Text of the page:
The Union Stock Yard & Transit Co., or The Yards, operated in the New City community area of Chicago, Illinois for 106 years, helping the city become known as "hog butcher for the world" and the center of the American meat packing industry for decades. From the Civil War until the 1920s and peaking in 1924, more meat was processed in Chicago than in any other place in the world.

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List of Chicago Bears head coaches

This is a complete list of Chicago Bears head coaches. There have been 16 head coaches for the Chicago Bears, including coaches for the Decatur Staleys (1919–1920) and Chicago Staleys (1921), of the National Football League (NFL), the Bears franchise was founded as the Decatur Staleys, a charter member of the American Professional Football Association. The team moved to Chicago in 1921, and changed their name to the Bears in 1922, the same year the American Professional Football Association (APFA) changed its name to the National Football League.

The Chicago Bears have played over one thousand games; in those games, five different coaches have won NFL championships with the team: George Halas in 1921, 1933, 1940, 1941, 1946, and 1963, Ralph Jones in 1932, Hunk Anderson and Luke Johnsos in 1943, and Mike Ditka in 1985. George Halas is the only coach to have more than one tenure and is the all-time leader in games coached and wins, while Ralph Jones leads all coaches in winning percentage with .706. Of the 16 Bears coaches, three have been elected into the Pro Football Hall of Fame: George Halas, Paddy Driscoll, and Mike Ditka, the current coach is Lovie Smith, who was hired on January 14, 2004. Statistics correct as of December 30, 2007, after the end of the 2007 NFL season. (Read more...)

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Gustavus Swift in 1900
Gustavus Franklin Swift founded a meat-packing empire in the Midwest during the late 19th century, over which he presided until his death. He is credited with the development of the first practical ice-cooled railroad car which allowed his company to ship dressed meats to all parts of the country and even abroad, which ushered in the "era of cheap beef." Swift pioneered the use of animal by-products for the manufacture of soap, glue, fertilizer, various types of sundries, even medical products. Swift generously donated large sums of money to such institutions as the University of Chicago, the Methodist Episcopal Church, and the Young Men's Christian Association (YMCA). He established Northwestern University's "School of Oratory" in memory of his daughter, Annie May Swift, who died while attending the school. When he died in 1903, his company was valued at between $25 million and $35 million, and had a workforce that was more than 21,000 strong. "The House of Swift" slaughtered as many as two million cattle, four million hogs, and two million sheep a year. Three years after his death, the value of the company's capital stock topped $50 million.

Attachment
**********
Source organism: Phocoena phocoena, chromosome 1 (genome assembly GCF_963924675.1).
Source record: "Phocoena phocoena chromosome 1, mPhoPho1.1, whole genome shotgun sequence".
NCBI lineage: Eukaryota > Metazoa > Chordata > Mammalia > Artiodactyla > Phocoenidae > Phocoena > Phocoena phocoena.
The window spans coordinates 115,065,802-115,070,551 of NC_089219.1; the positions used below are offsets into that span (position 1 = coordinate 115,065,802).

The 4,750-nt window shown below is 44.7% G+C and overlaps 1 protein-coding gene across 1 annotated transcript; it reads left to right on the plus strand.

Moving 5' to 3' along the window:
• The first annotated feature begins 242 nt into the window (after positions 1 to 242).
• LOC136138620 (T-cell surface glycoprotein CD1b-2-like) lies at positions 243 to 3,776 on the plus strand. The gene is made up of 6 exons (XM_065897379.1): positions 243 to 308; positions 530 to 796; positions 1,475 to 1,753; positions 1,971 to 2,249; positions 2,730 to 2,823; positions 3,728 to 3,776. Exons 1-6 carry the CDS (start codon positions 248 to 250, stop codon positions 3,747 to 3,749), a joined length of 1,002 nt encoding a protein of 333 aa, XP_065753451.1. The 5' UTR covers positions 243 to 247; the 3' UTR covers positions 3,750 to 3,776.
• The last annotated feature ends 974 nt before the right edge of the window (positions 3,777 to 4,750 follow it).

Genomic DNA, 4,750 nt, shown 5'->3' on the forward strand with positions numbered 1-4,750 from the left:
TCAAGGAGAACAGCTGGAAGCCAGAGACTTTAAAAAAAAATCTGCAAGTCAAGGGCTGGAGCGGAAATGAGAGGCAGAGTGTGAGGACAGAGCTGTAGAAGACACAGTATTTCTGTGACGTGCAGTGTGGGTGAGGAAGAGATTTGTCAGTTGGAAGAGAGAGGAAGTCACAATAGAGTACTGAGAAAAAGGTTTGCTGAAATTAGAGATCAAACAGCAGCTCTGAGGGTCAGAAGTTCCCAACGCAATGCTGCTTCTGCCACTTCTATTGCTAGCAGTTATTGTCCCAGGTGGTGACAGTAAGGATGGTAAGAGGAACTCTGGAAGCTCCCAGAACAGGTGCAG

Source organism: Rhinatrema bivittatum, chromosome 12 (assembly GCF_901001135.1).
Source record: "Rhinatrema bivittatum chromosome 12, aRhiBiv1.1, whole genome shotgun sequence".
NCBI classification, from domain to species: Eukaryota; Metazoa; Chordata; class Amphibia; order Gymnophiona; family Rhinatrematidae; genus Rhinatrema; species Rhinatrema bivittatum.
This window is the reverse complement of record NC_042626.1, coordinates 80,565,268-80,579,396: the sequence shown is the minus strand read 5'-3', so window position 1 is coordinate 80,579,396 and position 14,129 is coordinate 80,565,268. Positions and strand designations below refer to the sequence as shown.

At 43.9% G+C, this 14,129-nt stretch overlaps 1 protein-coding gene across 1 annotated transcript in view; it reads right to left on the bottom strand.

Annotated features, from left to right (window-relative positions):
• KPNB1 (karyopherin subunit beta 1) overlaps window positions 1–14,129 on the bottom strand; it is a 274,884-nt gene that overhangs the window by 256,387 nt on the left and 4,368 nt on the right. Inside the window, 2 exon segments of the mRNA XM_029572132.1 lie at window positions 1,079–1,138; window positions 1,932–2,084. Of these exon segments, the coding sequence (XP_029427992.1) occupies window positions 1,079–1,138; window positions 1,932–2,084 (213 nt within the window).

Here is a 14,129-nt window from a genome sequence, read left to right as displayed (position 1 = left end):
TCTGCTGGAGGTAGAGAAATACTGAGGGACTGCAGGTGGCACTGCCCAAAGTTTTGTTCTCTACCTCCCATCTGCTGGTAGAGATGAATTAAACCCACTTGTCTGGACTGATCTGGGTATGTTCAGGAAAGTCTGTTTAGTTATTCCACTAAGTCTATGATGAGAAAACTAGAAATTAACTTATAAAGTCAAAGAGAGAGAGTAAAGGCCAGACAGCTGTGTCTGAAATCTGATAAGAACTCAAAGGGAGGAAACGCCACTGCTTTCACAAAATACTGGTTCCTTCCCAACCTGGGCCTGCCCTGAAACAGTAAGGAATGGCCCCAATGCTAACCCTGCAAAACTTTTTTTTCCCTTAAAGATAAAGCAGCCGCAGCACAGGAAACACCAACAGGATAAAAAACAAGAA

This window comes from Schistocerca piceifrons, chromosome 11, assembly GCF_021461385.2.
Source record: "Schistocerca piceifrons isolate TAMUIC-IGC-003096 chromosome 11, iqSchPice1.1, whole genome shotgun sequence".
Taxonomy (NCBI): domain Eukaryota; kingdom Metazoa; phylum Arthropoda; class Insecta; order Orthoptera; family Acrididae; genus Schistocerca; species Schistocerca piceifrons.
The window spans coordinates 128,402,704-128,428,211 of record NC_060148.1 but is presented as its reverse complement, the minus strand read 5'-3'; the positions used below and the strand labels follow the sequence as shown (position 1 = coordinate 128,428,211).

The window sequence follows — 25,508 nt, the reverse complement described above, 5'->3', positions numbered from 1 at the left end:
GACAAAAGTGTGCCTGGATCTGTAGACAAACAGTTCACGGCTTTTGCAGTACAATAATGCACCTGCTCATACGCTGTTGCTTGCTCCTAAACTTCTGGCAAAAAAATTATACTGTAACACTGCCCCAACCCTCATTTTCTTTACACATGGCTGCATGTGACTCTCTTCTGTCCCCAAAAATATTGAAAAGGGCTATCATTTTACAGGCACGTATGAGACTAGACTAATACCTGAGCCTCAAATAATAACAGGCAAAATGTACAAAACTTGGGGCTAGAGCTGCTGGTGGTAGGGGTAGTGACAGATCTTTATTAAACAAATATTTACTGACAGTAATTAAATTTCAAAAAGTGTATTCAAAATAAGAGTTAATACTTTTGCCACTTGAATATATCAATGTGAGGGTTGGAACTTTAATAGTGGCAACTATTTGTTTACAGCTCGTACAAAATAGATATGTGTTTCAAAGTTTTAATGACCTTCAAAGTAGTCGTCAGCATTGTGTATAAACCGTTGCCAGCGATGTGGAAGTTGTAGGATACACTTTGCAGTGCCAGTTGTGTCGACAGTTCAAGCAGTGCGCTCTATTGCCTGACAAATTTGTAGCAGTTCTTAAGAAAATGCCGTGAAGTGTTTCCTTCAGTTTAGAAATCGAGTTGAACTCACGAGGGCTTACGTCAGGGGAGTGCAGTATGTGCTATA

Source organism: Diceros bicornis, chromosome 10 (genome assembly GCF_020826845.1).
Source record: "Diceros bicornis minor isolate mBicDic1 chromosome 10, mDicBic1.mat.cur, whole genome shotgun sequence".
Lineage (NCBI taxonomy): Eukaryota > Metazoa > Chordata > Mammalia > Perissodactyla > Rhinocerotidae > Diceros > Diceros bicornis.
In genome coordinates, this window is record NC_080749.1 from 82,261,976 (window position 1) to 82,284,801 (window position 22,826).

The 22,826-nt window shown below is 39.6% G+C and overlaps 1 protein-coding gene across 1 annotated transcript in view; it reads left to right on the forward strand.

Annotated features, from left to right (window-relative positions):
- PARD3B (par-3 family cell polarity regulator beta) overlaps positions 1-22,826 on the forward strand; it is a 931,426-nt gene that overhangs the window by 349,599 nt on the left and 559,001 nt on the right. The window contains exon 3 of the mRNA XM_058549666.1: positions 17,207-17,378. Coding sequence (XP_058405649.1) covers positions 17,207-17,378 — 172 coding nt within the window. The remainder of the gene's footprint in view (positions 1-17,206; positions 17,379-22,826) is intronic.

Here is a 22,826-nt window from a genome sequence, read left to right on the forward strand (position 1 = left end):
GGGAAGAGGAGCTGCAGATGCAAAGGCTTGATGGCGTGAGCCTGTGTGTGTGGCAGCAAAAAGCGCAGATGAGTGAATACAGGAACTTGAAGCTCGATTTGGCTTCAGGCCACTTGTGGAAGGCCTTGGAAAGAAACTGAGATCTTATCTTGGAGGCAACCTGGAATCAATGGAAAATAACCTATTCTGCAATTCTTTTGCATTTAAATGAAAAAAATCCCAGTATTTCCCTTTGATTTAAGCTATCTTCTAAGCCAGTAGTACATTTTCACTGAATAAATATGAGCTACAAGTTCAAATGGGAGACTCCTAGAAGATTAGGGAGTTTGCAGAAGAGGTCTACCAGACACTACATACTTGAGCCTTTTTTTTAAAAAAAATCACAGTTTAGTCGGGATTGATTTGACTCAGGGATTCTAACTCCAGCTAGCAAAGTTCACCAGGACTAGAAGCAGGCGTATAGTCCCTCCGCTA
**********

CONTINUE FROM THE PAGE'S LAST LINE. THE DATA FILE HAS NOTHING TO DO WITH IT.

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Nelson Algren
"Once you've come to be a part of this particular patch, you'll never love another. Like loving a woman with a broken nose, you may well find lovelier lovelies, but never a lovely so real." — Nelson Algren

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Washington Park Court District
Washington Park Court District is a Grand Boulevard community area neighborhood on the South Side of Chicago, Illinois. It was designated a Chicago Landmark on October 2, 1991, despite its name, it is not located within either the Washington Park community area or the Washington Park park, but is one block north of both. The district was named for the Park, the district includes row houses built between 1895 and 1905, with addresses of 4900–4959 South Washington Park Court and 417–439 East 50th Street. Many of the houses share architectural features, the neighborhood was part of the early twentieth century segregationist racial covenant wave that swept Chicago following the Great Migration. The community area has continued to be almost exclusively African American since the 1930s.

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Did you know?

...that Man Enters the Cosmos (pictured) is one of four Henry Moore sculptures in Chicago, two of which are at National Historic Landmarks?